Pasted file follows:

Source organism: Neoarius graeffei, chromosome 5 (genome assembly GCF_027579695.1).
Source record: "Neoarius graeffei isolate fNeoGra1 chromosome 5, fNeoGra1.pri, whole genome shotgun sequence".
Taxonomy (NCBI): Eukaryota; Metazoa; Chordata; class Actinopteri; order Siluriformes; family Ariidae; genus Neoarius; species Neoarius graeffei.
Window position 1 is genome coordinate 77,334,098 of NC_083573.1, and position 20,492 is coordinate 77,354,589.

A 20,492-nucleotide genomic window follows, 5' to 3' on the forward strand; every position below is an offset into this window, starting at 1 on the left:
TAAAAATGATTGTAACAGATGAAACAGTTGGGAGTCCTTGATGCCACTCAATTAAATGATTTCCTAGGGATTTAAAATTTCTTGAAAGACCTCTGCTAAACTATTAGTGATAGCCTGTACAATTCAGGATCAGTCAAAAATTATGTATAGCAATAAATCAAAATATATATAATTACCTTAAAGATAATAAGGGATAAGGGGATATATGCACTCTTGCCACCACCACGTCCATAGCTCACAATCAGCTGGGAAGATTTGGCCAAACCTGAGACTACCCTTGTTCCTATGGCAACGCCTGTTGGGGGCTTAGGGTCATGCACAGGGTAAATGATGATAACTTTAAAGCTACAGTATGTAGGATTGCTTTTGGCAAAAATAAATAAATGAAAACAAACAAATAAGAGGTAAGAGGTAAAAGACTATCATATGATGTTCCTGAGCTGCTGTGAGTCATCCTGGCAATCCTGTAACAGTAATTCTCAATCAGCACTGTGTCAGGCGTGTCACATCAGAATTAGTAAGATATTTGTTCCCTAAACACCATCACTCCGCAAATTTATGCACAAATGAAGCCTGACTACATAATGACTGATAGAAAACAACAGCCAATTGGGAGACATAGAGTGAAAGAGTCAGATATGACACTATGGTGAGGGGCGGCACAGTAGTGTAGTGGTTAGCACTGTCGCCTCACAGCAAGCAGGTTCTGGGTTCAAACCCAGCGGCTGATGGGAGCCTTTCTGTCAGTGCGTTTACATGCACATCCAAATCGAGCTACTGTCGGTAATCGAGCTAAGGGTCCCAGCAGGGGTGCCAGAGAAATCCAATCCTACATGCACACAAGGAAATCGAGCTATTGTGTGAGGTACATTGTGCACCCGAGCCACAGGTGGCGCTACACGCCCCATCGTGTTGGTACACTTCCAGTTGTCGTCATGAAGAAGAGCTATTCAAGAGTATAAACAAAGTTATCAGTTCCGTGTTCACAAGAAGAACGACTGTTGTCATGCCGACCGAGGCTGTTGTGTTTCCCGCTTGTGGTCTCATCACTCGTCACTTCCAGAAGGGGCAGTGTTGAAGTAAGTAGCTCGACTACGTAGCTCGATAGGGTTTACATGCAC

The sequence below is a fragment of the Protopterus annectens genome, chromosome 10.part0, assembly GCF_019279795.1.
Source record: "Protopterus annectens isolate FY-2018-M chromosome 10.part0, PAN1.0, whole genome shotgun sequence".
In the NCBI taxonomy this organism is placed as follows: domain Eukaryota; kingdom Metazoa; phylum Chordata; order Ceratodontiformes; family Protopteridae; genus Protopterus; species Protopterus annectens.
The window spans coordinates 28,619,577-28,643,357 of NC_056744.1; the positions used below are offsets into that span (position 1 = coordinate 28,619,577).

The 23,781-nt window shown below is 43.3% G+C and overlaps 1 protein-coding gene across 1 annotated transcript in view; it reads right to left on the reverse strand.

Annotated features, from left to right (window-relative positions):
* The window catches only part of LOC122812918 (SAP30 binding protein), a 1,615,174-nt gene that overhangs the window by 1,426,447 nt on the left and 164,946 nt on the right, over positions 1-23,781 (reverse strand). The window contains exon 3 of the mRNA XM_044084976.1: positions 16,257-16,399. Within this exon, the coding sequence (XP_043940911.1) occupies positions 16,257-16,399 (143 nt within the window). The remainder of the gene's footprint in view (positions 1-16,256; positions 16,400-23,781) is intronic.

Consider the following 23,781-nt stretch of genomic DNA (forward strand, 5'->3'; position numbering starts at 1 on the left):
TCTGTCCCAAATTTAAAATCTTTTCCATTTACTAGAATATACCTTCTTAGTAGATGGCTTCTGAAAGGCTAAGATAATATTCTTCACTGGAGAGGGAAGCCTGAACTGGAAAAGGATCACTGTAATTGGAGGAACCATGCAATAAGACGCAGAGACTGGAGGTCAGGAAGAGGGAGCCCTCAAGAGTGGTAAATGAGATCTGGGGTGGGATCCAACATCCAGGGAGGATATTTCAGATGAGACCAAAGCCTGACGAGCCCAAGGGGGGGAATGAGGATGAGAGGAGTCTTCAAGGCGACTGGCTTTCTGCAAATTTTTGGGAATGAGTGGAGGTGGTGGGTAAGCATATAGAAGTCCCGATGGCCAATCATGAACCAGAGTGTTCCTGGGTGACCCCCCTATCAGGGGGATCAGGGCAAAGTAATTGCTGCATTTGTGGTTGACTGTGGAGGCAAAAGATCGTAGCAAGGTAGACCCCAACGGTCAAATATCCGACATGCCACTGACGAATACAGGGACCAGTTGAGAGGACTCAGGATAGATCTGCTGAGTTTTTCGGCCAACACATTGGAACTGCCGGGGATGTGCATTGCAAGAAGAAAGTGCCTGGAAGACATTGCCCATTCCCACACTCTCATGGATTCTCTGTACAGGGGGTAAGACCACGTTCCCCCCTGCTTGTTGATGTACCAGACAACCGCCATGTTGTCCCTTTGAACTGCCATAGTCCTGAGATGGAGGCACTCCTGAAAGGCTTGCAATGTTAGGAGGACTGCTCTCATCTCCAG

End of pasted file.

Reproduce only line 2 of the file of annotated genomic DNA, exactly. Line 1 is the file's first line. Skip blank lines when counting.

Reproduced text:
Source record: "Neoarius graeffei isolate fNeoGra1 chromosome 5, fNeoGra1.pri, whole genome shotgun sequence".